A diction that makes Addiction

Back in 2013, the DSM5 said Gaming Disorder was a “condition for further study” that could become a diagnosis at a later time. According to the ICD-11, that later time is apparently now.

So what’s the basis for reasoning that this is a disorder?

First you have to wade through the vague and inconsistent terminology, but in broad terms there are arguments for a “common addiction pathway”. When this means there’s a physical place in the brain, I don’t buy it, for reasons I’ve talked about elsewhere (see part B here). It’s a Procrustean attempt to universalize behavior into causes, and it is doomed. Brain scans will “show” evidence of addiction because areas associated with pleasure are active – but this is empty at worst, and a tautology at best (see parts C, D, and E here). Similarly, behavioral analysis will be logically circular: animals prefer cocaine to food so cocaine must be addictive, then when a certain food (eg. sugar) is chosen over cocaine it becomes evidence of that food being addictive. If you don’t see this as a problem, may Chrysippus rise from the grave and beat you with a stack of truth tables.

There are also arguments for a common chemical mediator, with the most prevalent theories linking addiction to elevations of dopamine. I’ve talked about this before as well (see part C here). Rationally speaking, dopamine is associated with salience, not just pleasure. Empirically speaking, we don’t fix addiction by focusing on just dopamine. We can reduce dopamine with Haldol but we don’t use it for alcoholics. And there are times when increasing dopamine, such as for ADHD patients, may actually reduce the risk of addiction.

Even if we go as broad and act as generous as possible, these views would amount to taking addiction to be a specific combination of chemicals acting along with a specific combination of pathways. But then anything triggering that causal chain would be desirable, and addicts should substitute addictions. They don’t. Crack addicts don’t do cocaine, and cocaine addicts don’t switch to crack, even though crack is supposed to be more “potent” (which is debatable).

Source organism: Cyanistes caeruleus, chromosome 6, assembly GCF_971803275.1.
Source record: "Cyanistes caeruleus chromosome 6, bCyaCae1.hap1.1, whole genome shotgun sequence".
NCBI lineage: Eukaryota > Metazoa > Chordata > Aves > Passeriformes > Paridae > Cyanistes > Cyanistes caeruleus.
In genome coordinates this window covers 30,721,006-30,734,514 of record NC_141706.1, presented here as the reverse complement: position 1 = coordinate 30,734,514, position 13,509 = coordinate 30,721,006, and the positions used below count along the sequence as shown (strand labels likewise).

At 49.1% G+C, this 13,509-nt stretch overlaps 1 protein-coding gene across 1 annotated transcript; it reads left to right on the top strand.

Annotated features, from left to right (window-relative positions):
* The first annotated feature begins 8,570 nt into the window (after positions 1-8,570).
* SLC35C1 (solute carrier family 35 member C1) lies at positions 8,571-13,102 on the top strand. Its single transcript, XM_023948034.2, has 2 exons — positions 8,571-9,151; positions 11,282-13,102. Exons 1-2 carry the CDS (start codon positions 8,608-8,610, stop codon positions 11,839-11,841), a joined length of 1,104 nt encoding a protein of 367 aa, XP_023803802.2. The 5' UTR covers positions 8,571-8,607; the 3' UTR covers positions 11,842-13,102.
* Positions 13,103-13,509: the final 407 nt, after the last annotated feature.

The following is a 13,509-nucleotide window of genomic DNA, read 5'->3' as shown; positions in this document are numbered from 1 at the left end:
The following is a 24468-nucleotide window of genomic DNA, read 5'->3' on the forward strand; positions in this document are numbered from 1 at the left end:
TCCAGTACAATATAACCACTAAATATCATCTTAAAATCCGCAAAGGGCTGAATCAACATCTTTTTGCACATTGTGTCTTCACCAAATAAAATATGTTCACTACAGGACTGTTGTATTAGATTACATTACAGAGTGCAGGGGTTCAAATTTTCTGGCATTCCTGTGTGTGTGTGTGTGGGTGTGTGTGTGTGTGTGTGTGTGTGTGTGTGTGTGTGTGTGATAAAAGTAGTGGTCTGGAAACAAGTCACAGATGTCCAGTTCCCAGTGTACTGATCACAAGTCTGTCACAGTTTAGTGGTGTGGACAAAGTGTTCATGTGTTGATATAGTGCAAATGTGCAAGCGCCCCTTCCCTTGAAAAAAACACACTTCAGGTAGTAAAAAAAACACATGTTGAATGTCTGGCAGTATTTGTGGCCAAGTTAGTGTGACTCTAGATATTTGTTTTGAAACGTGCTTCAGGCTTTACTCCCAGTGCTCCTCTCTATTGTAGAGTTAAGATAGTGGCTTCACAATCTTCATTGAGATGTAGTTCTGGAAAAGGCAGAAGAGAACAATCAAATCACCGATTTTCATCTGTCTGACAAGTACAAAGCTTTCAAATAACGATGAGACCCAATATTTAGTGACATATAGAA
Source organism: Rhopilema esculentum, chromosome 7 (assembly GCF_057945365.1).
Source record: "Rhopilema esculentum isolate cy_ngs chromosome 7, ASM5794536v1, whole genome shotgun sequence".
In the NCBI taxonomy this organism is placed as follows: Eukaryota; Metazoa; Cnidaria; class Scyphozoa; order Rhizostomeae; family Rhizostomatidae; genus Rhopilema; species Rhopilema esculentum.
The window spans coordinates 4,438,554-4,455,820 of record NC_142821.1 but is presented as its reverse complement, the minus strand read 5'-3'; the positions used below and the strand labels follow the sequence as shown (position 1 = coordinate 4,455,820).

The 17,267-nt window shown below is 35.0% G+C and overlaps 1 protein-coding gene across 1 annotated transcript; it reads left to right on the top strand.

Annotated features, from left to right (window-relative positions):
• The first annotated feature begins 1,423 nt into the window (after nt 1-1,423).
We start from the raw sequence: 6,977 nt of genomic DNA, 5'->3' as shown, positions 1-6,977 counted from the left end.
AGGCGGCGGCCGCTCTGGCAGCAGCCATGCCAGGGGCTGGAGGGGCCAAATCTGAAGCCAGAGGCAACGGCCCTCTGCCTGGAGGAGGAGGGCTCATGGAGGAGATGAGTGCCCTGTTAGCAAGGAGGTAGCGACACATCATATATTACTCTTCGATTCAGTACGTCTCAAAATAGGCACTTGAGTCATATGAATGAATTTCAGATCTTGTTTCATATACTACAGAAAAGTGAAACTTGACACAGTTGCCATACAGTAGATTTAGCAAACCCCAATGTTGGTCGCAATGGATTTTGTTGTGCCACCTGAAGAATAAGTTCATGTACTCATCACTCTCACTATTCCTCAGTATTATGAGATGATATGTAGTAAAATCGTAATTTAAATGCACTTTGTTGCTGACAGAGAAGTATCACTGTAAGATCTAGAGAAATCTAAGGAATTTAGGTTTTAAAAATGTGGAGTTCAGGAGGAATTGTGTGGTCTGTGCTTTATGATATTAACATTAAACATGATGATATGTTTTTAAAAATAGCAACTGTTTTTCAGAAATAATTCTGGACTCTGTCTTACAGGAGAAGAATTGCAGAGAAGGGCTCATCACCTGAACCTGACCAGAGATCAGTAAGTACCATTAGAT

This all stems from putting the cart before the horse. No one denies that a psychological component is present in addiction, but physiology is usually considered primary. But addiction is not physiological reward hijacking psychology. Consider those addicted to anabolic steroids: there is no appreciable psychoactive “high” (users cannot differentiation between the drug and placebo) and yet the vast majority report withdrawal symptoms.

The role of the drug of abuse isn’t necessary: addicts can get physical feelings of withdrawal or a “high” just with presentation of environmental cues, and they pick up on these cues much faster than non-drug related cues. Nor is the drug sufficient for addiction: there is a lack of dependency on painkillers if taken as scheduled (which we’ve known for at least a decade), and in utero exposure can lead to short term physiological withdrawal symptoms for the infant but that doesn’t lead to long term dependency (extant myths notwithstanding). Which means external “addictive” substances are neither necessary nor sufficient as a cause of the disorder.

This means it would be wise to consider a different category for the analysis than the physiological. Luckily, we already have an available term to relocate the malady into the mental: viz. obsessions. These then often couple with compulsions (eg. compulsive gambling). But while obsessions are problematic, they are not an illness, they are symptoms. And what they are symptoms of may not be an illness either (eg. self-esteem, guilt/shame, faulty thinking, cognitive distortions, ad infinitum).